How to Speed Up Your WordPress Website – The Ultimate Guide
Loading speed is one of the key traits that will determine how well your website performs whatever purpose you put before it. Amazing visuals, top-notch copy, awesome design, and easy navigation can only do their magic if the visitor sticks around until the website loads, and few things are as effective at chasing visitors away as slow loading speeds are. This is one of the main reasons you should always be on the lookout for new and better ways to speed up your WordPress website.
It’s not only the visitors who dislike slow websites. Google’s Core Web Vitals, which affect your website’s rankings with the search engine, include speed-related metrics. Speed issues can also be a signal there’s a problem with your website. So even if you don’t subscribe to the kaizen-like approach to web development that would have you consistently work on improving your website, loading speed will eventually cross your radar.
When that happens, knowing all the different things you can tinker with to speed up your website can save you lots of time and trouble. In this article, we’ll try to give you a comprehensive list of things you can do to speed up WordPress, or more precisely, your WordPress website.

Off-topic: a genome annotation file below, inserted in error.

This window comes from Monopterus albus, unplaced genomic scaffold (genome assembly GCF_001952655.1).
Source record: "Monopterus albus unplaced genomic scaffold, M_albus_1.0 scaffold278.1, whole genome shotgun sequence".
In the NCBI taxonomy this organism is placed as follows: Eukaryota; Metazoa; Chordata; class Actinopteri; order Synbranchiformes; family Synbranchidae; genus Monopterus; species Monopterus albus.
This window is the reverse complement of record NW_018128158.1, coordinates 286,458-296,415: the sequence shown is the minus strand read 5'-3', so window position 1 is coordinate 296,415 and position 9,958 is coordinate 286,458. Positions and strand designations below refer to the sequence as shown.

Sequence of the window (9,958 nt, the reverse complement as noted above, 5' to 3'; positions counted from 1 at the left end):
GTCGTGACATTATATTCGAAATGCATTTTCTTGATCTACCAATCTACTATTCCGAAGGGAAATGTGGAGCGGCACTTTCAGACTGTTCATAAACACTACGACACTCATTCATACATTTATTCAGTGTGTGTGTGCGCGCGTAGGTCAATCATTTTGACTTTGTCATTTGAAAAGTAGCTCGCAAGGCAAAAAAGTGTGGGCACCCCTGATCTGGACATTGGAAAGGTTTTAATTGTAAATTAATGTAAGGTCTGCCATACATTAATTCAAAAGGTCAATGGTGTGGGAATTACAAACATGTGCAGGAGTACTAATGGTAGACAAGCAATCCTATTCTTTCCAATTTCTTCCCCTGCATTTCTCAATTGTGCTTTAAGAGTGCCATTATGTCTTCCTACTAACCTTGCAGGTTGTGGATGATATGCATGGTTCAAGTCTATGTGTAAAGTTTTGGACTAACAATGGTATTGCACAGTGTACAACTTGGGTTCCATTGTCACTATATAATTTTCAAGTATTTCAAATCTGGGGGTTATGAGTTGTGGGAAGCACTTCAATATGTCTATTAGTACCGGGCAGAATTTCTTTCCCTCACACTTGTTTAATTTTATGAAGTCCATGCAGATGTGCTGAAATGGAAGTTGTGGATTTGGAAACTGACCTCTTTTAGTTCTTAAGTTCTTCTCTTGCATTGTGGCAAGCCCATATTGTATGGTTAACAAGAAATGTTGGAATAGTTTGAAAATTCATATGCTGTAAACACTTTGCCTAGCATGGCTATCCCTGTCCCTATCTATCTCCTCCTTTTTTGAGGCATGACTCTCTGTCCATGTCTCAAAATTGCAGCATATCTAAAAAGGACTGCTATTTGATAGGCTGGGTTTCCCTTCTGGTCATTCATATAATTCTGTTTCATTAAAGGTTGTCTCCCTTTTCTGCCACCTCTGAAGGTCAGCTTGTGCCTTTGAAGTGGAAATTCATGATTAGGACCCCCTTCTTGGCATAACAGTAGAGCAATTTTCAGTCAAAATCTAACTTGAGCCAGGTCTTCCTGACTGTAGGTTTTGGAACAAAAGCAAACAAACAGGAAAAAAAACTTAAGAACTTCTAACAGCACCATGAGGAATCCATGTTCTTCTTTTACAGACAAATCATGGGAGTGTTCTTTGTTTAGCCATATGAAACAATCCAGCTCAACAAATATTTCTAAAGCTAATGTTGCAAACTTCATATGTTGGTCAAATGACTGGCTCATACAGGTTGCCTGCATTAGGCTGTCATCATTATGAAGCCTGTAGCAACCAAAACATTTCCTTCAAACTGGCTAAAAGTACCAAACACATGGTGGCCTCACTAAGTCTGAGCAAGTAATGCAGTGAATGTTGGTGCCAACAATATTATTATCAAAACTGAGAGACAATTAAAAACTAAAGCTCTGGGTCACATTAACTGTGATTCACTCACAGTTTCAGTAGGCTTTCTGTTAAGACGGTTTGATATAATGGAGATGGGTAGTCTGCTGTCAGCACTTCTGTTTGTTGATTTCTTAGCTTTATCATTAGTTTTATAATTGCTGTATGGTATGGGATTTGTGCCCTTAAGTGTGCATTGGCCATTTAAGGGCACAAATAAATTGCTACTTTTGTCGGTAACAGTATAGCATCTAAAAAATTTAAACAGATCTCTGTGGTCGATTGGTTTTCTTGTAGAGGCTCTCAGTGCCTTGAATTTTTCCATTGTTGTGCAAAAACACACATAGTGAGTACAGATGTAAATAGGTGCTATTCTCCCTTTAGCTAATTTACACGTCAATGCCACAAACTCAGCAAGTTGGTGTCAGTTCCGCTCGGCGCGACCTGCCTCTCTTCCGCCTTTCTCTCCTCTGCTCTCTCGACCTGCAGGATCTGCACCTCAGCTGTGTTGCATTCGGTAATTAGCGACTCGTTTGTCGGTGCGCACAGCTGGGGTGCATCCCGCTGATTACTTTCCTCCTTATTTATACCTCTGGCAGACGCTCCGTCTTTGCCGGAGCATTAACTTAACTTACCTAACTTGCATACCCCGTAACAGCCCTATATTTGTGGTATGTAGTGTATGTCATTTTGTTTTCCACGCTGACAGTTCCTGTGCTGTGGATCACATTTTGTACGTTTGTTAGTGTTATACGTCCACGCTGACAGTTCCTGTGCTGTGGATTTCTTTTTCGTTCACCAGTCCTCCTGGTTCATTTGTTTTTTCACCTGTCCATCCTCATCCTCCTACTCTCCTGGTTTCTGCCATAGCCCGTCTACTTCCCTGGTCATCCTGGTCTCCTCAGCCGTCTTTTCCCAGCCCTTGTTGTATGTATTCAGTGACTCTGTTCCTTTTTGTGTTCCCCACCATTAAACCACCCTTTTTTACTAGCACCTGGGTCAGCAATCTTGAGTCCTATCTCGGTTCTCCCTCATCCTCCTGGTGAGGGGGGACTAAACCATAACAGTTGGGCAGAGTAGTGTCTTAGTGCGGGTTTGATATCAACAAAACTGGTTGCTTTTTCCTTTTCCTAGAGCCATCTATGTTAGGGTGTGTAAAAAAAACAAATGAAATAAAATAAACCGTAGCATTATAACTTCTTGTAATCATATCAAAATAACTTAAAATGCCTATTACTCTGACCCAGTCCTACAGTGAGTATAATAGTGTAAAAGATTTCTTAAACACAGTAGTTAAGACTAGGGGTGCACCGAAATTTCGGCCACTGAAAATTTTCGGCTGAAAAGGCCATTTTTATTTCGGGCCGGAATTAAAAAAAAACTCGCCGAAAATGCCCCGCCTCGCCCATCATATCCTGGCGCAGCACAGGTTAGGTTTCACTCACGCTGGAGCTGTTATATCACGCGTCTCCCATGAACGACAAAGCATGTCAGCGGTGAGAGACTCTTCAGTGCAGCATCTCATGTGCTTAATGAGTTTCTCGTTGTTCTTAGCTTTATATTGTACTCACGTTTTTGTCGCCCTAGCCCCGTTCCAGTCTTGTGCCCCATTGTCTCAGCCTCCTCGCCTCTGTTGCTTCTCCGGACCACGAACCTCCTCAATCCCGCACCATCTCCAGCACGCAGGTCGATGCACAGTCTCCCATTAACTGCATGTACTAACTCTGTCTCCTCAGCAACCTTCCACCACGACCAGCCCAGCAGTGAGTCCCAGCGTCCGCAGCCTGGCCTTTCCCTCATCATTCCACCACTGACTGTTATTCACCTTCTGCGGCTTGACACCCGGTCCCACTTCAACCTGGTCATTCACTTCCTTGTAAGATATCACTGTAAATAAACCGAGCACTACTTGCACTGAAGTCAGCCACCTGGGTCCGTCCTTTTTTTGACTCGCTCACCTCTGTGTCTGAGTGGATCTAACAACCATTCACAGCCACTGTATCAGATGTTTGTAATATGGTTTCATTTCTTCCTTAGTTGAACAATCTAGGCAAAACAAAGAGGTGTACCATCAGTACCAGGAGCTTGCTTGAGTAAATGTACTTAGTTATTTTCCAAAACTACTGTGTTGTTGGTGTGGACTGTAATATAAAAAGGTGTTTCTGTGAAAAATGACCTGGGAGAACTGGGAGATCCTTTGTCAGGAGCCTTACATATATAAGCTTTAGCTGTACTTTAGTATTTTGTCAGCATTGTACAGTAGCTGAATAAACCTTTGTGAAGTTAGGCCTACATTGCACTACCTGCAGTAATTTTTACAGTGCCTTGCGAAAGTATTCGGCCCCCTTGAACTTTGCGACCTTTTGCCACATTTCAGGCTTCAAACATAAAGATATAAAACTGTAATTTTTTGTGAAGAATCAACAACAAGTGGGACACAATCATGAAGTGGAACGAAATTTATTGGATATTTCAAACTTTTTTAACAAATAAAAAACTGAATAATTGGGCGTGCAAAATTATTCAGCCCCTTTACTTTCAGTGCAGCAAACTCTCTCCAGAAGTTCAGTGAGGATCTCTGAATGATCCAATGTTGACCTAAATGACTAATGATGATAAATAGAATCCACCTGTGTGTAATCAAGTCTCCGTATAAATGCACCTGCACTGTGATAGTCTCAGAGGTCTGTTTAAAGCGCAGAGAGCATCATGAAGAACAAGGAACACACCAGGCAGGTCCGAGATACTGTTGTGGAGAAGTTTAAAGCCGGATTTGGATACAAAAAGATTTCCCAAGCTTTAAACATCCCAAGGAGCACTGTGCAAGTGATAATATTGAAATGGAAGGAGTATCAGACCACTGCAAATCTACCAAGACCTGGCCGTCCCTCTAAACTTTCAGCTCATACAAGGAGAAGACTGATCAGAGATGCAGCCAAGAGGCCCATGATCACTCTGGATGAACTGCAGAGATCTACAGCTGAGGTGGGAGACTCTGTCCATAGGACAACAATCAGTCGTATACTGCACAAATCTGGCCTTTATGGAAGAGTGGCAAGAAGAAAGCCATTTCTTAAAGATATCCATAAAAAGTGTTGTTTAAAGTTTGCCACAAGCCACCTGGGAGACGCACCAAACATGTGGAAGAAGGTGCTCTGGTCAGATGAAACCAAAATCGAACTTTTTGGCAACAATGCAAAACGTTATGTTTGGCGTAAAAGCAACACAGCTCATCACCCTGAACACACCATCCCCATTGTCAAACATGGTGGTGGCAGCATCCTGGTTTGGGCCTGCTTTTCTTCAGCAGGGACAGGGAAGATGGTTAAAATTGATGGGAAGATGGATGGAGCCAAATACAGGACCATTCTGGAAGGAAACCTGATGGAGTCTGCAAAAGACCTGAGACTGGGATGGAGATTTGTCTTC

To zero down on the issue that troubles your website, we’d recommend that you run some diagnostics first – tools such as PageSpeed Insights or the Pingdom Website Speed Test might be just what you need for the job. Also, you should keep in mind that we won’t offer some of the more complex or drastic solutions to speed issues with your website. But if you’re wondering how to create a static website and what are the best tools to do it, you’ll be able to read up on it on our website. You might also want to check out our website maintenance guide – you just might find that regular maintenance saves you from having to troubleshoot website speed issues.